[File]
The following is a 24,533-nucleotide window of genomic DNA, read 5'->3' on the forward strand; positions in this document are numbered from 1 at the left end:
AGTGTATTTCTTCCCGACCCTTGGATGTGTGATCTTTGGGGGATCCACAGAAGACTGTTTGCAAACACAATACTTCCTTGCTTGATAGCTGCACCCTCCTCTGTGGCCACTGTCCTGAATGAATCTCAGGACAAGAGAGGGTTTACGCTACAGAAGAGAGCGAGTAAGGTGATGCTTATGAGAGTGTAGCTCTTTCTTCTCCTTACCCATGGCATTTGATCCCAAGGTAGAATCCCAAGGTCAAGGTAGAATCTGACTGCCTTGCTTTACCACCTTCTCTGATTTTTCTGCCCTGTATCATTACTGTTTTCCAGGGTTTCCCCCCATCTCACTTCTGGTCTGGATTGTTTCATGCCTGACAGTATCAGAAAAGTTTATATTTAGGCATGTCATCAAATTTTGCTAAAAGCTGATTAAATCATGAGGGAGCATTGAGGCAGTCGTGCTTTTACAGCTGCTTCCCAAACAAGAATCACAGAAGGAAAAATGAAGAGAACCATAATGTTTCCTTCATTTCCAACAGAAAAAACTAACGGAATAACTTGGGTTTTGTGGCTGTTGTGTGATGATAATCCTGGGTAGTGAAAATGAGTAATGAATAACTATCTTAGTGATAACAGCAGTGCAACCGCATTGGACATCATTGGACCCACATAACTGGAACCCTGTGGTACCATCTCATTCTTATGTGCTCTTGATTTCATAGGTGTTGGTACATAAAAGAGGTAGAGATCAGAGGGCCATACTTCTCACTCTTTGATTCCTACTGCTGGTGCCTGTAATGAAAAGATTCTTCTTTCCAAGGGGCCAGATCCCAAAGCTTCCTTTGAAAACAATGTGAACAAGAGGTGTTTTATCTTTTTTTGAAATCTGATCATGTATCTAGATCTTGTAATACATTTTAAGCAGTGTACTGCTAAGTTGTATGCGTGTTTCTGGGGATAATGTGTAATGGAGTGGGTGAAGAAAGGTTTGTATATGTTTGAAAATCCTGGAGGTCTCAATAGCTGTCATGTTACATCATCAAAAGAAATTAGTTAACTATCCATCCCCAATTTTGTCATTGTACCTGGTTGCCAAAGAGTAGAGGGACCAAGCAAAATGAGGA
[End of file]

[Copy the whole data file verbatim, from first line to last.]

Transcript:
The following is a 24,533-nucleotide window of genomic DNA, read 5'->3' on the forward strand; positions in this document are numbered from 1 at the left end:
AGTGTATTTCTTCCCGACCCTTGGATGTGTGATCTTTGGGGGATCCACAGAAGACTGTTTGCAAACACAATACTTCCTTGCTTGATAGCTGCACCCTCCTCTGTGGCCACTGTCCTGAATGAATCTCAGGACAAGAGAGGGTTTACGCTACAGAAGAGAGCGAGTAAGGTGATGCTTATGAGAGTGTAGCTCTTTCTTCTCCTTACCCATGGCATTTGATCCCAAGGTAGAATCCCAAGGTCAAGGTAGAATCTGACTGCCTTGCTTTACCACCTTCTCTGATTTTTCTGCCCTGTATCATTACTGTTTTCCAGGGTTTCCCCCCATCTCACTTCTGGTCTGGATTGTTTCATGCCTGACAGTATCAGAAAAGTTTATATTTAGGCATGTCATCAAATTTTGCTAAAAGCTGATTAAATCATGAGGGAGCATTGAGGCAGTCGTGCTTTTACAGCTGCTTCCCAAACAAGAATCACAGAAGGAAAAATGAAGAGAACCATAATGTTTCCTTCATTTCCAACAGAAAAAACTAACGGAATAACTTGGGTTTTGTGGCTGTTGTGTGATGATAATCCTGGGTAGTGAAAATGAGTAATGAATAACTATCTTAGTGATAACAGCAGTGCAACCGCATTGGACATCATTGGACCCACATAACTGGAACCCTGTGGTACCATCTCATTCTTATGTGCTCTTGATTTCATAGGTGTTGGTACATAAAAGAGGTAGAGATCAGAGGGCCATACTTCTCACTCTTTGATTCCTACTGCTGGTGCCTGTAATGAAAAGATTCTTCTTTCCAAGGGGCCAGATCCCAAAGCTTCCTTTGAAAACAATGTGAACAAGAGGTGTTTTATCTTTTTTTGAAATCTGATCATGTATCTAGATCTTGTAATACATTTTAAGCAGTGTACTGCTAAGTTGTATGCGTGTTTCTGGGGATAATGTGTAATGGAGTGGGTGAAGAAAGGTTTGTATATGTTTGAAAATCCTGGAGGTCTCAATAGCTGTCATGTTACATCATCAAAAGAAATTAGTTAACTATCCATCCCCAATTTTGTCATTGTACCTGGTTGCCAAAGAGTAGAGGGACCAAGCAAAATGAGGA